To get to the apartment we have travel down a series of laneways in the south of Beijing, all bearing the character "chai", which means "demolish". A series of locks are opened as the steel door is pulled back, but it won't do much good when the police do come.
Thousands of miles away from the Olympic torch relay through Lhasa, a group of wronged, cheated and abused Beijing residents are gathered in the house of Hua Huiqi. A self-taught "barefoot" lawyer-activist and underground Christian, Hua, 46, and all those present have been warned they will be arrested during the Olympics and told to shut up before the world's media arrives.
"The closer we get to the Olympics, the worse the effect on our human rights," he says.
The police come every day to warn him and we speak in a climate of real fear, with everyone jumping whenever there is a knock at the door. He knows he will soon be arrested, because nothing can be allowed to interfere with a smooth running of the Olympics. All over the city, human rights defenders, fighters for free speech or advocates for property rights say they are being told they are not to use the Olympics as a platform for their complaints.
Police beat Hua unconscious in October when he tried to intercede for residents kicked out of their homes by private security thugs. He served six months in jail last year for "obstructing justice" after he and his 78-year-old mother scuffled with police as they prepared to present a petition to the government about the demolition of their home in 2001.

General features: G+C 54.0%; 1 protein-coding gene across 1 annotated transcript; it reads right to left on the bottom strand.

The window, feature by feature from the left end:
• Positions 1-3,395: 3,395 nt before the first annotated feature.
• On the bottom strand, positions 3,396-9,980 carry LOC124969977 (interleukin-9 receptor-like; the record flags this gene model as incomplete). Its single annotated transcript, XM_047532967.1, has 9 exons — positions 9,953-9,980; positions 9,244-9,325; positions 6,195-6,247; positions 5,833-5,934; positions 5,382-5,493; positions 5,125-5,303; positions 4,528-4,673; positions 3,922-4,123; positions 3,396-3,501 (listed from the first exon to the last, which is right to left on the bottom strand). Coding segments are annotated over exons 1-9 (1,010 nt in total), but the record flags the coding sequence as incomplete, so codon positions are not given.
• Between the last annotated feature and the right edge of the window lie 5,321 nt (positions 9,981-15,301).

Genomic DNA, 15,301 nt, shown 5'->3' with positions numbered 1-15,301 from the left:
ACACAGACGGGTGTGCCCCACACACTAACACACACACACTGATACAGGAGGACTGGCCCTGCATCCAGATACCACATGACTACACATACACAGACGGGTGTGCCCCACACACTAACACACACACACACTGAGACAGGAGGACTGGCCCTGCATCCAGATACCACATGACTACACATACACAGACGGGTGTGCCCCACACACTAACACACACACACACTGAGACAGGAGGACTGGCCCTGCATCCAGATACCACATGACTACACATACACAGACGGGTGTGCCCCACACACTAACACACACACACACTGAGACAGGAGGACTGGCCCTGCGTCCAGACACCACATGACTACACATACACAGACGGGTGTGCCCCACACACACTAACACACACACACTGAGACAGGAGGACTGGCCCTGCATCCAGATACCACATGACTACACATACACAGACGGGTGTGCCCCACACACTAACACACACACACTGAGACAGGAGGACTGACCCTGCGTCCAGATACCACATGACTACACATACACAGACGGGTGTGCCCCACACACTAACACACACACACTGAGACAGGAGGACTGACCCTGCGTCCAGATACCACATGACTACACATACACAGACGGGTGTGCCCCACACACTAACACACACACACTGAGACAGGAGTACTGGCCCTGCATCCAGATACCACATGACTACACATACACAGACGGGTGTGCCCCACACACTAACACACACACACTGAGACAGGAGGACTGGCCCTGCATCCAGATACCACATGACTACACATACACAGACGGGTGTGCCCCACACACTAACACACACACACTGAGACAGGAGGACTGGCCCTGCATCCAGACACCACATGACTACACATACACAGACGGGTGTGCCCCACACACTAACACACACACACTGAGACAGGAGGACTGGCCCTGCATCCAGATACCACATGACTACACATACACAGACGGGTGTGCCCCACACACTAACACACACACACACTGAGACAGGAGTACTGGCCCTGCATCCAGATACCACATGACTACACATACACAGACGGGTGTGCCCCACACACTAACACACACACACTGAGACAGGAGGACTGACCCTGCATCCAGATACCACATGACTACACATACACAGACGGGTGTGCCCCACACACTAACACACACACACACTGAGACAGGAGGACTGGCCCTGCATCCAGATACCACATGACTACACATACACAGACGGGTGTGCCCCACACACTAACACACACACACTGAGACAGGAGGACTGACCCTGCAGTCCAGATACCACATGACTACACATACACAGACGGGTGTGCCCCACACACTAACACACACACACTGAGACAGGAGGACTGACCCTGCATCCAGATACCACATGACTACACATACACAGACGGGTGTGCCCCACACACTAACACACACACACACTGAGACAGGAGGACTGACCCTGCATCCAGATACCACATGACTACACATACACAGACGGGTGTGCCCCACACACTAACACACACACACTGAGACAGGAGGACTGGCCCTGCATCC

Hua's mother, Shuang Shuying, was sentenced to two years in jail for damaging public property during a protest against her son's detention. "Yesterday they came looking for me to give me a warning," he says. "Two days ago they knocked the door down violently. They told me to be honest, be careful and to shut up because of the Olympics. They said that I would be held under house arrest during the Olympics."
Among those gathered in the room looking for justice are Wang Xuebin, who was dragged 300 metres behind a car by thieves who robbed his shop in 1999. His right arm had to be amputated, but although the criminals were punished, they received leniency because they had good connections.
The medical report said his injuries were "slight" and related to a "woman's breast injury". This, to an imposing man with Dickensian sideburns, is insulting.
Li Guifeng's daughter, Gaoping, was cheated out of tens of thousands of yuan by her boyfriend. When she reported the fraud to the police, the boyfriend used his connections to have Gaoping arrested, and the 33-year-old mother died in custody. "She was in the police station for a half an hour," says Li.
"When I went to the police station to get her body they threw her body into the car like a dead pig. She'd been beaten. They say she committed suicide, but she didn't. We've kept her body frozen, we want answers."
Li and Wang have both been told to drop their complaints ahead of the Beijing Olympics on 8 August.
In international terms, the government is espousing a policy of openness for the Games, saying there will be complete media freedom for visitors. But the country has only tightened its grip on domestic reporters.
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